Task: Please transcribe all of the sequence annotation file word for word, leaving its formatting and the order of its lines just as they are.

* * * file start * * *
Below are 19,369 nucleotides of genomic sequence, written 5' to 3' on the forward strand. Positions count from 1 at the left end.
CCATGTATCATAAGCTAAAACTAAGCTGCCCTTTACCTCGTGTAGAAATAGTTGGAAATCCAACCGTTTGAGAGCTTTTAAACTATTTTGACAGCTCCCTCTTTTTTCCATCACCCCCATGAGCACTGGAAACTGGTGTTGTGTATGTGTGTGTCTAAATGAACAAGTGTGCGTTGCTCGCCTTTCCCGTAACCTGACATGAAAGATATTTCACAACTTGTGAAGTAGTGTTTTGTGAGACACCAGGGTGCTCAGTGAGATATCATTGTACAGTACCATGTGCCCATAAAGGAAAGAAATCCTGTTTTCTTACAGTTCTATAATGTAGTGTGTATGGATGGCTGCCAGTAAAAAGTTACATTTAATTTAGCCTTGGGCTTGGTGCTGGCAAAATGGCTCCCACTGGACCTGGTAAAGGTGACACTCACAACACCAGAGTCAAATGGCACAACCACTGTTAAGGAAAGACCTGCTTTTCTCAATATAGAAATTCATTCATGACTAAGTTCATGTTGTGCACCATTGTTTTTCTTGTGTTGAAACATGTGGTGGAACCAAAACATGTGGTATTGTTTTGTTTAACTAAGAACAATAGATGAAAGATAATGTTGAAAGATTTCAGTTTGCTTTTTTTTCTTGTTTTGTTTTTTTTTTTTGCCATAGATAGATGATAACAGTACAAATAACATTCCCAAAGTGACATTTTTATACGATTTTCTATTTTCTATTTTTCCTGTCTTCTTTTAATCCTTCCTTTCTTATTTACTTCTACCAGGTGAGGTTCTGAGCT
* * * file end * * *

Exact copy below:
Below are 19,369 nucleotides of genomic sequence, written 5' to 3' on the forward strand. Positions count from 1 at the left end.
CCATGTATCATAAGCTAAAACTAAGCTGCCCTTTACCTCGTGTAGAAATAGTTGGAAATCCAACCGTTTGAGAGCTTTTAAACTATTTTGACAGCTCCCTCTTTTTTCCATCACCCCCATGAGCACTGGAAACTGGTGTTGTGTATGTGTGTGTCTAAATGAACAAGTGTGCGTTGCTCGCCTTTCCCGTAACCTGACATGAAAGATATTTCACAACTTGTGAAGTAGTGTTTTGTGAGACACCAGGGTGCTCAGTGAGATATCATTGTACAGTACCATGTGCCCATAAAGGAAAGAAATCCTGTTTTCTTACAGTTCTATAATGTAGTGTGTATGGATGGCTGCCAGTAAAAAGTTACATTTAATTTAGCCTTGGGCTTGGTGCTGGCAAAATGGCTCCCACTGGACCTGGTAAAGGTGACACTCACAACACCAGAGTCAAATGGCACAACCACTGTTAAGGAAAGACCTGCTTTTCTCAATATAGAAATTCATTCATGACTAAGTTCATGTTGTGCACCATTGTTTTTCTTGTGTTGAAACATGTGGTGGAACCAAAACATGTGGTATTGTTTTGTTTAACTAAGAACAATAGATGAAAGATAATGTTGAAAGATTTCAGTTTGCTTTTTTTTCTTGTTTTGTTTTTTTTTTTTGCCATAGATAGATGATAACAGTACAAATAACATTCCCAAAGTGACATTTTTATACGATTTTCTATTTTCTATTTTTCCTGTCTTCTTTTAATCCTTCCTTTCTTATTTACTTCTACCAGGTGAGGTTCTGAGCT